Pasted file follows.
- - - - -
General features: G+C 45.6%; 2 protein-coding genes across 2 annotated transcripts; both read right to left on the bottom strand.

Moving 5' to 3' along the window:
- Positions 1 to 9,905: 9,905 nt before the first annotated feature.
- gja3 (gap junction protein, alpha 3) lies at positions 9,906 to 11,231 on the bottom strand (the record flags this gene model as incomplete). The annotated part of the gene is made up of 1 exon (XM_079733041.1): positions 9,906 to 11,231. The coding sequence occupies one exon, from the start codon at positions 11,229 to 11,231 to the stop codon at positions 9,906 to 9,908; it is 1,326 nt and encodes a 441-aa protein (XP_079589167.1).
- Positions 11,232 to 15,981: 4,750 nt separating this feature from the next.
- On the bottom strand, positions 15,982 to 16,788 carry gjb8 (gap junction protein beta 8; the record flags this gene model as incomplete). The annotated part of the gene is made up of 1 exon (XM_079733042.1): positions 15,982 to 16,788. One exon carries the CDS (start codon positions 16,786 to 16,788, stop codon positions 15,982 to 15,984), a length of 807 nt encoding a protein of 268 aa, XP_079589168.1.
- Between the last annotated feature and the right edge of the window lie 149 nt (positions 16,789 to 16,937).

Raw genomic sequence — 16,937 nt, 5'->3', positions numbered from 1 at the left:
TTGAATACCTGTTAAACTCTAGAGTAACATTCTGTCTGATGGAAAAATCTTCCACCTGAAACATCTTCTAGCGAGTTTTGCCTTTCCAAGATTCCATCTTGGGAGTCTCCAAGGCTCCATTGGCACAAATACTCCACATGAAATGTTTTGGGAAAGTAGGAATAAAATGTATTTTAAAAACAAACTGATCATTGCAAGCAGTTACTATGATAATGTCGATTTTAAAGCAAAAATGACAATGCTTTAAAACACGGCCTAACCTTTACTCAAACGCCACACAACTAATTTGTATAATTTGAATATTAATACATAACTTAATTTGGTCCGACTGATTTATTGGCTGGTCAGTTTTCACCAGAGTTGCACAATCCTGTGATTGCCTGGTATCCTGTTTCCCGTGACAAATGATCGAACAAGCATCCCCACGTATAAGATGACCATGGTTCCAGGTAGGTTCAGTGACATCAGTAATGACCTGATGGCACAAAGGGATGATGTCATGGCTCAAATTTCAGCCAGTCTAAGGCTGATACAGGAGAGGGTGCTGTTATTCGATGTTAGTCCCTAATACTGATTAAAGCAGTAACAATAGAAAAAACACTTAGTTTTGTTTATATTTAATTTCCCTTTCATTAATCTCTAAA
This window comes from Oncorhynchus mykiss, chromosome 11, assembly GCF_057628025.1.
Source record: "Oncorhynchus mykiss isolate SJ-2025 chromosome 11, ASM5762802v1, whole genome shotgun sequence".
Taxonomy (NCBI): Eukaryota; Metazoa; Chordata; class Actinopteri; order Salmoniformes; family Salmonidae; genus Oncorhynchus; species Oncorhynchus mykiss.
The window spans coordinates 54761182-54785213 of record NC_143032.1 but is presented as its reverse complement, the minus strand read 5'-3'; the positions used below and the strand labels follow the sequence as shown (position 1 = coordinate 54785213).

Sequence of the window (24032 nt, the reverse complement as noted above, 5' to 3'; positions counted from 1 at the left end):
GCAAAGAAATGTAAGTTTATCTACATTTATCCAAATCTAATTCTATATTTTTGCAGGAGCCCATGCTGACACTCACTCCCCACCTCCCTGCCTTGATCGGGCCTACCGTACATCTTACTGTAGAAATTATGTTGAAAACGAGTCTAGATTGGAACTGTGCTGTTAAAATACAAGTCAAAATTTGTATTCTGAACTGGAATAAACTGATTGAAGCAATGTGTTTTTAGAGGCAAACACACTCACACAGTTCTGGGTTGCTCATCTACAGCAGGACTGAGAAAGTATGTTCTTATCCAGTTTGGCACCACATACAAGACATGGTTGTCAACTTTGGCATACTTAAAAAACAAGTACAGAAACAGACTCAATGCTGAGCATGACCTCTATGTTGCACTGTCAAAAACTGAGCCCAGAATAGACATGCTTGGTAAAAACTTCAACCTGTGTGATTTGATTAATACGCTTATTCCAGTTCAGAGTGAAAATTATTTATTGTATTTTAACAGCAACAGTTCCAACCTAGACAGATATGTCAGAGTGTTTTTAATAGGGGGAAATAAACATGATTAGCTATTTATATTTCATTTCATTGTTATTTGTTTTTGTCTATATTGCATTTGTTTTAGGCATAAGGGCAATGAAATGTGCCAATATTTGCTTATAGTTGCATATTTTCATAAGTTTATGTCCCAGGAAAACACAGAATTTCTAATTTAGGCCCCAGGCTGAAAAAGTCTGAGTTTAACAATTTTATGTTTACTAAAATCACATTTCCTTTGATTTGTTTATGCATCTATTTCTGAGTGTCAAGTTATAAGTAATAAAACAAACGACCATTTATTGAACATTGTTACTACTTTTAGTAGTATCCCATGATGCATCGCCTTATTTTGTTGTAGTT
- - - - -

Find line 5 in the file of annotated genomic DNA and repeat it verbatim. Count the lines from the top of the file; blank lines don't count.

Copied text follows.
- Positions 11,232 to 15,981: 4,750 nt separating this feature from the next.